The Most Distant Galaxies: Forever Blurred
Some pesky scientists are predicting that the nature of the universe might soon introduce a fundamental limit to the resolution of deep space galaxies using our next generation of telescopes.
Using a telescope to resolve objects in deep space is not an easy task. Just looking up into the night sky with your naked eyes can give you a clue to that fact. We all know that stars twinkle (astronomers call it scintillation). But why does this happen? It’s all because of our wonderful and horrible atmosphere.
The inherent turbulence in our atmosphere is caused by the countless temperature and density fluctuations. These variations easily refract the pinpoint of light coming from stars causing it to zig-zag a bit on the last leg of its journey to our retinas. We see this as twinkling. Planets don’t twinkle nearly as much because their light doesn’t emanate from a pinpoint but from a disk of light. Any zig-zagging of one part of its light is often cancelled-out by the opposite zig-zagging of another part of its light. The good news is that we can deal with this distortion in multiple ways:
- Putting the telescope above the atmosphere like Hubble removes all traces of twinkling.
- Using adaptive optics to synchronize the shape of the lens to the turbulent atmosphere so most of the twinkling is cancelled-out
So we’re good now right? We can just put bigger and better telescopes in space or on the ground to get better and better pictures?
A new study by Scientists at the International Astronomical Union General Assembly predicts that there is a “fundamental resolution limit” to the universe that will forever prevent us from seeing distant galaxies at the highest level of detail that optics otherwise would allow.
This distorting effect is possibly embedded in the universe at its most fundamental quantum level, way down at length scales approaching 10 to the minus 35 meters. This lilliputian regime is known as the Planck scale. It is obviously difficult to figure out what the hell’s going on at this scale since directly probing it would require energies one quintillion times greater than what we can muster in our best particle accelerators. Even if we could probe it with light at sufficiently small wavelengths, it would be so energetic and massive (this is the Planck energy scale) that the light could actually turn into a black hole and swallow any information it could impart to us.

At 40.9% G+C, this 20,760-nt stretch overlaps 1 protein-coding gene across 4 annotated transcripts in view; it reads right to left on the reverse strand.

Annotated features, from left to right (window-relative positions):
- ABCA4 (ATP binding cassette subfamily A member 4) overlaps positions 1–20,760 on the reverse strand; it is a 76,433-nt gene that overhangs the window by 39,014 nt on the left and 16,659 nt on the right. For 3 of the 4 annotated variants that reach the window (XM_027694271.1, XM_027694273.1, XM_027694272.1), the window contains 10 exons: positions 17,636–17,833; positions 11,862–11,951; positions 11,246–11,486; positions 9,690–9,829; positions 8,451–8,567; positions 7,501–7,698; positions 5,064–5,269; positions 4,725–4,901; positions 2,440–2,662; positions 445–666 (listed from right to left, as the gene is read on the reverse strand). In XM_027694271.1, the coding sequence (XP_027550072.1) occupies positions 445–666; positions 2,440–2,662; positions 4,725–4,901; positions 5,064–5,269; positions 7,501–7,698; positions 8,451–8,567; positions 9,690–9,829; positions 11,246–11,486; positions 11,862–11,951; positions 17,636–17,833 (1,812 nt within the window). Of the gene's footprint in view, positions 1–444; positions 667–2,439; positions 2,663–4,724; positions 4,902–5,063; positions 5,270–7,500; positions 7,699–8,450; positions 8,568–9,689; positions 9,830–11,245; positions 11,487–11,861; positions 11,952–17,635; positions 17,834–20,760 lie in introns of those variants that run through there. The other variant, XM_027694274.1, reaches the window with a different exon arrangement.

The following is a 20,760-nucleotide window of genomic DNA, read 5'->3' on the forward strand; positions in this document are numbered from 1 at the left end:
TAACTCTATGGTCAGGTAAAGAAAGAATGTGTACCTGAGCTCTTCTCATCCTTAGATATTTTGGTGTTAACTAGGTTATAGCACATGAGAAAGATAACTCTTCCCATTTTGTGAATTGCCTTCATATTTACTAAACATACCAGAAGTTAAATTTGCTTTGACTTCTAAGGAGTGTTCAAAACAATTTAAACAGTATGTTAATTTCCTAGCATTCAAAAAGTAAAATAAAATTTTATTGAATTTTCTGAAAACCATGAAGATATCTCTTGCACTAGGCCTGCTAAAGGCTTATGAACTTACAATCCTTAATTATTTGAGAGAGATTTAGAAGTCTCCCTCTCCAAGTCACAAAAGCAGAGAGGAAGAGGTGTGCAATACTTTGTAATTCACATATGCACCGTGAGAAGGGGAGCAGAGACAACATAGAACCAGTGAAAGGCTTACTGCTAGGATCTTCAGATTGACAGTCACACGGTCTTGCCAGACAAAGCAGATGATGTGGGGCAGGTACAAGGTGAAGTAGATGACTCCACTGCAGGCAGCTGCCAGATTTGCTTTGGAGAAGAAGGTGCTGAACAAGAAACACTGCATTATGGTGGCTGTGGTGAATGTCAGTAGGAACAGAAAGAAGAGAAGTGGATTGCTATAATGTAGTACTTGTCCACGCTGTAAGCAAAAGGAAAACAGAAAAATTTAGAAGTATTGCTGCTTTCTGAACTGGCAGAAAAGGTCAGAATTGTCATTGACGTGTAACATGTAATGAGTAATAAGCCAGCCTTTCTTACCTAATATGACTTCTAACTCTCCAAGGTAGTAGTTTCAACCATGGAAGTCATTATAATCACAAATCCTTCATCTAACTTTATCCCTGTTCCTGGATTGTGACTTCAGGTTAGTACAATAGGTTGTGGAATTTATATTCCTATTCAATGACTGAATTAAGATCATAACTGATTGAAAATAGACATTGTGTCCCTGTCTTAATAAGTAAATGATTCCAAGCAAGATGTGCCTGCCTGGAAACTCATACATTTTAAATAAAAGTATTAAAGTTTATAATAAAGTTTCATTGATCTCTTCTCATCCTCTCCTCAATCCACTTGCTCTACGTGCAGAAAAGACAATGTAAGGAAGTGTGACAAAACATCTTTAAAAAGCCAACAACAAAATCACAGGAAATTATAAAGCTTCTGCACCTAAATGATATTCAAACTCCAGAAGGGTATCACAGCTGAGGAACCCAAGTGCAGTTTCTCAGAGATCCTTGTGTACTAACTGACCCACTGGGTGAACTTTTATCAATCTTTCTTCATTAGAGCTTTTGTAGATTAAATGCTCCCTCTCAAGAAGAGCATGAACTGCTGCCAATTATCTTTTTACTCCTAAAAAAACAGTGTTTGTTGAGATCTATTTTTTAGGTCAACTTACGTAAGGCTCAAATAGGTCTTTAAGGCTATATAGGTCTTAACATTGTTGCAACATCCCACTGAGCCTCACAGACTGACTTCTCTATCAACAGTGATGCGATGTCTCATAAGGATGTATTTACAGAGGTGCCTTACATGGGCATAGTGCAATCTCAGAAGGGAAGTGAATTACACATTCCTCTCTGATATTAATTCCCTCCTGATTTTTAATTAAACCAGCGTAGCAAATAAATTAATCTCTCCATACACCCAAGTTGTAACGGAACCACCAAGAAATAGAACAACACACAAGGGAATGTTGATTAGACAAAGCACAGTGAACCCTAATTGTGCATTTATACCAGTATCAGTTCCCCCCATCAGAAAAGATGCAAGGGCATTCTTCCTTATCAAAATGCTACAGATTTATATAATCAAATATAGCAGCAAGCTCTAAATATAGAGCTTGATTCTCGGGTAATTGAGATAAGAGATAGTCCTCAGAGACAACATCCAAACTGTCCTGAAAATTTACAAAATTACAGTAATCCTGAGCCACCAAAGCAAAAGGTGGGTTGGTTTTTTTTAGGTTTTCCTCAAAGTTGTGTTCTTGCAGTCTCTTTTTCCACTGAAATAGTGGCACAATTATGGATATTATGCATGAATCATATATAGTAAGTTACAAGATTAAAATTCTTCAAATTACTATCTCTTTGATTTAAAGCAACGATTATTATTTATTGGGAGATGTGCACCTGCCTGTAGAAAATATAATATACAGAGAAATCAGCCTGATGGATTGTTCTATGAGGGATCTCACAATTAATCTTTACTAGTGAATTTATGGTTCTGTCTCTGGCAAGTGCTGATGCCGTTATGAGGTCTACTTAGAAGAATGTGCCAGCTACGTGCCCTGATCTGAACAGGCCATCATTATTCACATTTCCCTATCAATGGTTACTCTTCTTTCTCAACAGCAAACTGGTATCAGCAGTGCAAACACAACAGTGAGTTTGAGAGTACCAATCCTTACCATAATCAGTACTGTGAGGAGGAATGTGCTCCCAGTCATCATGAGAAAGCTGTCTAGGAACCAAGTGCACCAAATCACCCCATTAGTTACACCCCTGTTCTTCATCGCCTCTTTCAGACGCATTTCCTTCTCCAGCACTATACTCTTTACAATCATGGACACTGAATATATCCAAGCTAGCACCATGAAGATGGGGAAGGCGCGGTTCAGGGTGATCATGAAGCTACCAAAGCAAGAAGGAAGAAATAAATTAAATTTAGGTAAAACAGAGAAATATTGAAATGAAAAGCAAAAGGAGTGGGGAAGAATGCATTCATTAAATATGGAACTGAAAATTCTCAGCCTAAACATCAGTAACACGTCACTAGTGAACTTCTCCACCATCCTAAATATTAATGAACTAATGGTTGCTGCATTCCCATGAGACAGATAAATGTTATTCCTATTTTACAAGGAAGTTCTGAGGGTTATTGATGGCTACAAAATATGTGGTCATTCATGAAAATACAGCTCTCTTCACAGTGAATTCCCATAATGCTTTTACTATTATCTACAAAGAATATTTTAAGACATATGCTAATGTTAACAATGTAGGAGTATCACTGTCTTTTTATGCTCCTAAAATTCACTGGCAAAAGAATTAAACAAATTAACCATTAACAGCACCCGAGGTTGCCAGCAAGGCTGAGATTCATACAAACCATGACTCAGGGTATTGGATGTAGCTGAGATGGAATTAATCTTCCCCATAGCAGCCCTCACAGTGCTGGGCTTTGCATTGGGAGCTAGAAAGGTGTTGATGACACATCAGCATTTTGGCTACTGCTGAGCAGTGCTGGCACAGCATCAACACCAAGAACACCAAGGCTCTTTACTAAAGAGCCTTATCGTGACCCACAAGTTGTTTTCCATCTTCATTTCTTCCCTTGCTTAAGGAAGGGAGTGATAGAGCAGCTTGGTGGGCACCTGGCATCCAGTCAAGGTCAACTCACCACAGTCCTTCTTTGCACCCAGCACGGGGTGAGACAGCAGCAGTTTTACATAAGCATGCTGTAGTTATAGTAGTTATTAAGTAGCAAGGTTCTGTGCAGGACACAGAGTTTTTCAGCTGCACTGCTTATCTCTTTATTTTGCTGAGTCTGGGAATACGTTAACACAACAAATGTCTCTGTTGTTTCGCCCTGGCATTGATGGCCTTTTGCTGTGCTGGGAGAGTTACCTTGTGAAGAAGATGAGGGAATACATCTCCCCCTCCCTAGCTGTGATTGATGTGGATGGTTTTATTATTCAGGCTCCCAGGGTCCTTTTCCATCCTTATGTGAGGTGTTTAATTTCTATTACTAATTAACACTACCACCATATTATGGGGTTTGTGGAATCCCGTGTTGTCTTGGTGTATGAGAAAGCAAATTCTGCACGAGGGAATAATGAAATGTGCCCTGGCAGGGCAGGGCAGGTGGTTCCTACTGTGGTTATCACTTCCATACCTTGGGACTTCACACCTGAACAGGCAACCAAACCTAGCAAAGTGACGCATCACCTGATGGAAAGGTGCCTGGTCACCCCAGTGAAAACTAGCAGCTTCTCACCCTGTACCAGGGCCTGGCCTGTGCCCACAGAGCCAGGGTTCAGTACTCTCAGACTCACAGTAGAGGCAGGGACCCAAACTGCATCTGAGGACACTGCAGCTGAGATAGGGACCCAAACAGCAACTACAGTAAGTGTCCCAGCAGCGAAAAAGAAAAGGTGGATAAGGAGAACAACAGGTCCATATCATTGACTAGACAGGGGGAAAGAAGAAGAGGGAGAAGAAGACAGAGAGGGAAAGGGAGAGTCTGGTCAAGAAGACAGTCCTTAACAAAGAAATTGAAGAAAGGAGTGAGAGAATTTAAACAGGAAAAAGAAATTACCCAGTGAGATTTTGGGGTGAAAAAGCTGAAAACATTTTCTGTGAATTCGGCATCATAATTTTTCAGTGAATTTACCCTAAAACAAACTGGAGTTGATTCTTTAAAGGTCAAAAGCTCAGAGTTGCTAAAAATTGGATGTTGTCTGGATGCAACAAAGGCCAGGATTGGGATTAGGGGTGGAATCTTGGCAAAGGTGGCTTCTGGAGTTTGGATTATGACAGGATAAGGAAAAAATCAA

Yet there are some fairly widely accepted theories about some of what’s going on here. For one, quantum theory predicts that pairs of virtual particles are continually popping into existence in this “foamy” realm and mutually annihilating each other. These particles, even if it’s for the briefest amount of time, have energy and therefore mass. This mass, minuscule as it is, would necessarily have to warp space by a certain amount. This then is the crux of the image resolution problem of the universe.
Any photons from distant galaxies would have to traverse such vast tracts of space that all these tiny bends in space-time or ‘phase perturbations” could add up to blur the image much like our atmosphere does. Unfortunately, getting around this is not as easy as lofting Hubble into space or employing adaptive optics. In fact, it’s probably impossible to counter.
This hasn’t happened yet since none of our telescopic images are resolved enough to notice. The next generation of scopes however like the James Webb Space Telescope could potentially hit this wall of maximum resolution for deep space objects.
This is especially frustrating for me since I love imagining far future technology like telescopes as big as solar systems. These would give us quite lovely and incredibly detailed images of galaxies, stars, and planets relatively nearby. To think that tools of this size could still be fundamentally and severely limited for the most distant and ancient galaxies kinda pisses me off.
Oh well. We’ll just have to go there ourselves and take a real close look 😉
p.s. I know we can’t do that
Images Credit: Nasa/Hubble